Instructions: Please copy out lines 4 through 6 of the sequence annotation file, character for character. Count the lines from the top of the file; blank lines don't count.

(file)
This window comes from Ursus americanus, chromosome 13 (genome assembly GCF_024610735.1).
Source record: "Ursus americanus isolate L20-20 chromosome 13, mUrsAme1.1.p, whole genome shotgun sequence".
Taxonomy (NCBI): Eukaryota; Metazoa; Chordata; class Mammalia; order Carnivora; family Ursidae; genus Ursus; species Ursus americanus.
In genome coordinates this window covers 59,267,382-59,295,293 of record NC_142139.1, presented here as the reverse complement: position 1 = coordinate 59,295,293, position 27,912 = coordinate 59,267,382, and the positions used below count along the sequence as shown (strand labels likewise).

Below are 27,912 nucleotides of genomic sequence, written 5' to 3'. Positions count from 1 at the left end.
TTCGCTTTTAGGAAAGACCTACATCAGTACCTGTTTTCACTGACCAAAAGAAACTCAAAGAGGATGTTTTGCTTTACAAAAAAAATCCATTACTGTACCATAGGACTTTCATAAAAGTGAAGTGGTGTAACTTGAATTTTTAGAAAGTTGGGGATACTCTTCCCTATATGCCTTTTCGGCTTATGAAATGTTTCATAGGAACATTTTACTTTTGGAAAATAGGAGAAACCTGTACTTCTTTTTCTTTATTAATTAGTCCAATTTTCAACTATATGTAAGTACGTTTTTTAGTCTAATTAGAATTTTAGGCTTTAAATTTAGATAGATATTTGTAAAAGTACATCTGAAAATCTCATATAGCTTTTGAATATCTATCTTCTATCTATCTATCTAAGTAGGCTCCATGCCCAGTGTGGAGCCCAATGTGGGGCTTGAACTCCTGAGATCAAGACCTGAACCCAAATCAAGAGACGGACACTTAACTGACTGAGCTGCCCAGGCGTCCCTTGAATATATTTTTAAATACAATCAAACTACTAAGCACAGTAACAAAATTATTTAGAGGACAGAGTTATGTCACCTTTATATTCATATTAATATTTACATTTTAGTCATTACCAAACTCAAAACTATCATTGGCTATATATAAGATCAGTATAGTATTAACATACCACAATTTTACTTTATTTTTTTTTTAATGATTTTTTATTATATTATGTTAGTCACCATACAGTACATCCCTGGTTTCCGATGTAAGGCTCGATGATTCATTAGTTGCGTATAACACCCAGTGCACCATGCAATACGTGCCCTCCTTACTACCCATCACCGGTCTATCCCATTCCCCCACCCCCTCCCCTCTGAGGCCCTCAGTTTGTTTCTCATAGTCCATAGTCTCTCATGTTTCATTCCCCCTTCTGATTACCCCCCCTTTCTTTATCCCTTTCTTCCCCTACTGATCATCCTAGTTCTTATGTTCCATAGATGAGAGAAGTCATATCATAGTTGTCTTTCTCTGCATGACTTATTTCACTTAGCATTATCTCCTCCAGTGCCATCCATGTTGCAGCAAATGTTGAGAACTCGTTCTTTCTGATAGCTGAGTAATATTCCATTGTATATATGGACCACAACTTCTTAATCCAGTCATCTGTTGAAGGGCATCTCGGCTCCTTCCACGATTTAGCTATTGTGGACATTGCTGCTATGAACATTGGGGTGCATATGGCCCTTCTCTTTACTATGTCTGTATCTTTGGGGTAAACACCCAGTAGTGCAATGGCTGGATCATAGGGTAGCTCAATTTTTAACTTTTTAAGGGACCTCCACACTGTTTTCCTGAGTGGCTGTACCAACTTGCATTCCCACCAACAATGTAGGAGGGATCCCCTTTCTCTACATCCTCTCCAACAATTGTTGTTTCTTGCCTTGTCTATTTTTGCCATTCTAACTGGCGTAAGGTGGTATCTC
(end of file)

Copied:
In genome coordinates this window covers 59,267,382-59,295,293 of record NC_142139.1, presented here as the reverse complement: position 1 = coordinate 59,295,293, position 27,912 = coordinate 59,267,382, and the positions used below count along the sequence as shown (strand labels likewise).

Below are 27,912 nucleotides of genomic sequence, written 5' to 3'. Positions count from 1 at the left end.
TTCGCTTTTAGGAAAGACCTACATCAGTACCTGTTTTCACTGACCAAAAGAAACTCAAAGAGGATGTTTTGCTTTACAAAAAAAATCCATTACTGTACCATAGGACTTTCATAAAAGTGAAGTGGTGTAACTTGAATTTTTAGAAAGTTGGGGATACTCTTCCCTATATGCCTTTTCGGCTTATGAAATGTTTCATAGGAACATTTTACTTTTGGAAAATAGGAGAAACCTGTACTTCTTTTTCTTTATTAATTAGTCCAATTTTCAACTATATGTAAGTACGTTTTTTAGTCTAATTAGAATTTTAGGCTTTAAATTTAGATAGATATTTGTAAAAGTACATCTGAAAATCTCATATAGCTTTTGAATATCTATCTTCTATCTATCTATCTAAGTAGGCTCCATGCCCAGTGTGGAGCCCAATGTGGGGCTTGAACTCCTGAGATCAAGACCTGAACCCAAATCAAGAGACGGACACTTAACTGACTGAGCTGCCCAGGCGTCCCTTGAATATATTTTTAAATACAATCAAACTACTAAGCACAGTAACAAAATTATTTAGAGGACAGAGTTATGTCACCTTTATATTCATATTAATATTTACATTTTAGTCATTACCAAACTCAAAACTATCATTGGCTATATATAAGATCAGTATAGTATTAACATACCACAATTTTACTTTATTTTTTTTTTAATGATTTTTTATTATATTATGTTAGTCACCATACAGTACATCCCTGGTTTCCGATGTAAGGCTCGATGATTCATTAGTTGCGTATAACACCCAGTGCACCATGCAATACGTGCCCTCCTTACTACCCATCACCGGTCTATCCCATTCCCCCACCCCCTCCCCTCTGAGGCCCTCAGTTTGTTTCTCATAGTCCATAGTCTCTCATGTTTCATTCCCCCTTCTGATTACCCCCCCTTTCTTTATCCCTTTCTTCCCCTACTGATCATCCTAGTTCTTATGTTCCATAGATGAGAGAAGTCATATCATAGTTGTCTTTCTCTGCATGACTTATTTCACTTAGCATTATCTCCTCCAGTGCCATCCATGTTGCAGCAAATGTTGAGAACTCGTTCTTTCTGATAGCTGAGTAATATTCCATTGTATATATGGACCACAACTTCTTAATCCAGTCATCTGTTGAAGGGCATCTCGGCTCCTTCCACGATTTAGCTATTGTGGACATTGCTGCTATGAACATTGGGGTGCATATGGCCCTTCTCTTTACTATGTCTGTATCTTTGGGGTAAACACCCAGTAGTGCAATGGCTGGATCATAGGGTAGCTCAATTTTTAACTTTTTAAGGGACCTCCACACTGTTTTCCTGAGTGGCTGTACCAACTTGCATTCCCACCAACAATGTAGGAGGGATCCCCTTTCTCTACATCCTCTCCAACAATTGTTGTTTCTTGCCTTGTCTATTTTTGCCATTCTAACTGGCGTAAGGTGGTATCTC